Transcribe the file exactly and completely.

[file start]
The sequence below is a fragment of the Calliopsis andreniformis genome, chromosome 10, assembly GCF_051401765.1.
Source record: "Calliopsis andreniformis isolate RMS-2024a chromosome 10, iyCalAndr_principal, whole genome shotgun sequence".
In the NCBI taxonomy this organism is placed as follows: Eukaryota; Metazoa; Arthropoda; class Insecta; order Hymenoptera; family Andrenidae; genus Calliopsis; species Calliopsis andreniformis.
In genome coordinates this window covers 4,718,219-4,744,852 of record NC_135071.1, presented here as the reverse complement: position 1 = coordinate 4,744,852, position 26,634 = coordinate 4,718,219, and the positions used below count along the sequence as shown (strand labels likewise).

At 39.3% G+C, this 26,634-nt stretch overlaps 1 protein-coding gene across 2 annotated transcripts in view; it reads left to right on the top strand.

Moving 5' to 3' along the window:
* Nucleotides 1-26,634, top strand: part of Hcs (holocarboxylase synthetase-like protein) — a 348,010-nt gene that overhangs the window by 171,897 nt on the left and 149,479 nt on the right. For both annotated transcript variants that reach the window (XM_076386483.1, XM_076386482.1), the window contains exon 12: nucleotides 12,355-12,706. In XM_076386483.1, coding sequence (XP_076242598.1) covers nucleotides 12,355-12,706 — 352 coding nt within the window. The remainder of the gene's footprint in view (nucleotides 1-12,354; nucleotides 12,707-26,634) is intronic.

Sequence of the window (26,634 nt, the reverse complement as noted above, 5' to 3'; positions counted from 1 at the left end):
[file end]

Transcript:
The sequence below is a fragment of the Calliopsis andreniformis genome, chromosome 10, assembly GCF_051401765.1.
Source record: "Calliopsis andreniformis isolate RMS-2024a chromosome 10, iyCalAndr_principal, whole genome shotgun sequence".
In the NCBI taxonomy this organism is placed as follows: Eukaryota; Metazoa; Arthropoda; class Insecta; order Hymenoptera; family Andrenidae; genus Calliopsis; species Calliopsis andreniformis.
In genome coordinates this window covers 4,718,219-4,744,852 of record NC_135071.1, presented here as the reverse complement: position 1 = coordinate 4,744,852, position 26,634 = coordinate 4,718,219, and the positions used below count along the sequence as shown (strand labels likewise).

At 39.3% G+C, this 26,634-nt stretch overlaps 1 protein-coding gene across 2 annotated transcripts in view; it reads left to right on the top strand.

Moving 5' to 3' along the window:
* Nucleotides 1-26,634, top strand: part of Hcs (holocarboxylase synthetase-like protein) — a 348,010-nt gene that overhangs the window by 171,897 nt on the left and 149,479 nt on the right. For both annotated transcript variants that reach the window (XM_076386483.1, XM_076386482.1), the window contains exon 12: nucleotides 12,355-12,706. In XM_076386483.1, coding sequence (XP_076242598.1) covers nucleotides 12,355-12,706 — 352 coding nt within the window. The remainder of the gene's footprint in view (nucleotides 1-12,354; nucleotides 12,707-26,634) is intronic.

Sequence of the window (26,634 nt, the reverse complement as noted above, 5' to 3'; positions counted from 1 at the left end):